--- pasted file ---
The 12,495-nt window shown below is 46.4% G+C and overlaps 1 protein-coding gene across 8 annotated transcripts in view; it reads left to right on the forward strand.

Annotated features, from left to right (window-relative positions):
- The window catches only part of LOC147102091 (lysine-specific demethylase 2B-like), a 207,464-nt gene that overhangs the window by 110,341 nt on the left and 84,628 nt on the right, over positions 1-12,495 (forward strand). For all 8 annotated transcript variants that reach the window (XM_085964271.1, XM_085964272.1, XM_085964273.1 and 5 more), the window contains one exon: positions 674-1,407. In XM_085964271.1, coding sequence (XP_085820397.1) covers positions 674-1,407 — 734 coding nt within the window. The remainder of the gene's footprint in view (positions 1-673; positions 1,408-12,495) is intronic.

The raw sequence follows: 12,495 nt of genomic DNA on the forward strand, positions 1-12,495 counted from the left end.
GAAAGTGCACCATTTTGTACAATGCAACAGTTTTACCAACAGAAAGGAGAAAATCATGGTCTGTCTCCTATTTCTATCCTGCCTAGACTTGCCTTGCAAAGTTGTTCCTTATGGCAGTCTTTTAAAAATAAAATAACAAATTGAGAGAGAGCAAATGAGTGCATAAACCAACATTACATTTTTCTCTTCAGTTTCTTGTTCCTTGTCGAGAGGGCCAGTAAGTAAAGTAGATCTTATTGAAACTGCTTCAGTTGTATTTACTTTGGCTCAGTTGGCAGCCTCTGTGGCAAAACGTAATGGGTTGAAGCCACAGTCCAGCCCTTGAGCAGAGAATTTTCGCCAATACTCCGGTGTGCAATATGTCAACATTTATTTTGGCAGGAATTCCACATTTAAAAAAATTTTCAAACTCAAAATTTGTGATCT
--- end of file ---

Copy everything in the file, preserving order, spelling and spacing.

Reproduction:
The 12,495-nt window shown below is 46.4% G+C and overlaps 1 protein-coding gene across 8 annotated transcripts in view; it reads left to right on the forward strand.

Annotated features, from left to right (window-relative positions):
- The window catches only part of LOC147102091 (lysine-specific demethylase 2B-like), a 207,464-nt gene that overhangs the window by 110,341 nt on the left and 84,628 nt on the right, over positions 1-12,495 (forward strand). For all 8 annotated transcript variants that reach the window (XM_085964271.1, XM_085964272.1, XM_085964273.1 and 5 more), the window contains one exon: positions 674-1,407. In XM_085964271.1, coding sequence (XP_085820397.1) covers positions 674-1,407 — 734 coding nt within the window. The remainder of the gene's footprint in view (positions 1-673; positions 1,408-12,495) is intronic.

The raw sequence follows: 12,495 nt of genomic DNA on the forward strand, positions 1-12,495 counted from the left end.
GAAAGTGCACCATTTTGTACAATGCAACAGTTTTACCAACAGAAAGGAGAAAATCATGGTCTGTCTCCTATTTCTATCCTGCCTAGACTTGCCTTGCAAAGTTGTTCCTTATGGCAGTCTTTTAAAAATAAAATAACAAATTGAGAGAGAGCAAATGAGTGCATAAACCAACATTACATTTTTCTCTTCAGTTTCTTGTTCCTTGTCGAGAGGGCCAGTAAGTAAAGTAGATCTTATTGAAACTGCTTCAGTTGTATTTACTTTGGCTCAGTTGGCAGCCTCTGTGGCAAAACGTAATGGGTTGAAGCCACAGTCCAGCCCTTGAGCAGAGAATTTTCGCCAATACTCCGGTGTGCAATATGTCAACATTTATTTTGGCAGGAATTCCACATTTAAAAAAATTTTCAAACTCAAAATTTGTGATCT